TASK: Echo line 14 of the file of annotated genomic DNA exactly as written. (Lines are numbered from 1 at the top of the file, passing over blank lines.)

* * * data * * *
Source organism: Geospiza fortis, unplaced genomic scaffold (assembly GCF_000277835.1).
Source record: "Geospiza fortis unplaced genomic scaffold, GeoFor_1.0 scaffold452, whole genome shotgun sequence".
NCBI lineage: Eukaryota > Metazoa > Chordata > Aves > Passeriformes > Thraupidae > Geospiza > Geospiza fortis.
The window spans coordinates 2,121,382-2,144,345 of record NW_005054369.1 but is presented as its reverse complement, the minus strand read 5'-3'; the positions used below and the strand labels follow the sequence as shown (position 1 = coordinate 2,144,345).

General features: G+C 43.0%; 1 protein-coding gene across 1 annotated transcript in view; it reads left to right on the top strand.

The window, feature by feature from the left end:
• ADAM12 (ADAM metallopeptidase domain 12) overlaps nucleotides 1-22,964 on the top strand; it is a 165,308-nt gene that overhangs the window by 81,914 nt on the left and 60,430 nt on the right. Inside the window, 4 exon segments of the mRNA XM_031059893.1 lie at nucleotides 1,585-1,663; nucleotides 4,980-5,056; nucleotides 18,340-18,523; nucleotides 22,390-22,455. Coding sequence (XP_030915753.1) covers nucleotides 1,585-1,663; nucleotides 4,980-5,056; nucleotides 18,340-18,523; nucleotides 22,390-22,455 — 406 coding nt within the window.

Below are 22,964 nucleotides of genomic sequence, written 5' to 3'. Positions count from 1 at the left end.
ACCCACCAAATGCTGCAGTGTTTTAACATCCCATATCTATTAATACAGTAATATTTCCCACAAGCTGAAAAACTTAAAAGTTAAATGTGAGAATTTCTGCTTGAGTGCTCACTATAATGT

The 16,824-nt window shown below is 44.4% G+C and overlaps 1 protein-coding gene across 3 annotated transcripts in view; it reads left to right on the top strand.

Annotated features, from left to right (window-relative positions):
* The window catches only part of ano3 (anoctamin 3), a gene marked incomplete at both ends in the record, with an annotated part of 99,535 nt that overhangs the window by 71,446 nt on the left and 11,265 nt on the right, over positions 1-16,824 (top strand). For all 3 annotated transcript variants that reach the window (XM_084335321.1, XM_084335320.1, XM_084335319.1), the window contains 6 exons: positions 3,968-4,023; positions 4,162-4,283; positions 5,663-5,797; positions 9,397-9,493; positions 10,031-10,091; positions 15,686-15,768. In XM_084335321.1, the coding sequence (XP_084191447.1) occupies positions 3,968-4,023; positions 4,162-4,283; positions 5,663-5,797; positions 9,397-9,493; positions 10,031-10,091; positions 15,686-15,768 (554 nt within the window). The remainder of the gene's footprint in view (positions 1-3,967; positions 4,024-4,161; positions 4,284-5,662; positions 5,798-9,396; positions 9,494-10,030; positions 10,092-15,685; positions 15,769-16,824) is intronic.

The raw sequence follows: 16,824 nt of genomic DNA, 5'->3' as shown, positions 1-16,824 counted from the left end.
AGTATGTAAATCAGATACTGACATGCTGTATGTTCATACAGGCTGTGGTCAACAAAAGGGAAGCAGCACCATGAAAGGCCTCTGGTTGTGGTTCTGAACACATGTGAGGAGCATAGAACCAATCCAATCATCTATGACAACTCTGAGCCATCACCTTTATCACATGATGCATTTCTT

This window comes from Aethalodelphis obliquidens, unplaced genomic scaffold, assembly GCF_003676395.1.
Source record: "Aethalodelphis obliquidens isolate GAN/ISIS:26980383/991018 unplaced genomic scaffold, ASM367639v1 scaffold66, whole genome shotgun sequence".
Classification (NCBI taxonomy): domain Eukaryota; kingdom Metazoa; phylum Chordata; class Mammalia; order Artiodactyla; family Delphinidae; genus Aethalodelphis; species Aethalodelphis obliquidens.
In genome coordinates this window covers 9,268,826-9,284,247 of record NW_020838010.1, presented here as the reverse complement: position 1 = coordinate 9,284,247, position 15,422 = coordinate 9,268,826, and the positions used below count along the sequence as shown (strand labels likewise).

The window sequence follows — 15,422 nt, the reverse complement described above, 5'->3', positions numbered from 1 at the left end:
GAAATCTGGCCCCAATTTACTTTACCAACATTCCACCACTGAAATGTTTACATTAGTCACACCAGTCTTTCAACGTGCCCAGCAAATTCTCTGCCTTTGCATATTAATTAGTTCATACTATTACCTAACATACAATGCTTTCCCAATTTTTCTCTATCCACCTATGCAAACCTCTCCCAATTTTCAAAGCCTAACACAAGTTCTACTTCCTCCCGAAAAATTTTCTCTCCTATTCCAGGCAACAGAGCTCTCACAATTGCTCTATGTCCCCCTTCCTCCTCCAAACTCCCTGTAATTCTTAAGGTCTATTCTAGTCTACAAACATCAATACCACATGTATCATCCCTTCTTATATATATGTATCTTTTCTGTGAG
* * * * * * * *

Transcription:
AGTATGTAAATCAGATACTGACATGCTGTATGTTCATACAGGCTGTGGTCAACAAAAGGGAAGCAGCACCATGAAAGGCCTCTGGTTGTGGTTCTGAACACATGTGAGGAGCATAGAACCAATCCAATCATCTATGACAACTCTGAGCCATCACCTTTATCACATGATGCATTTCTT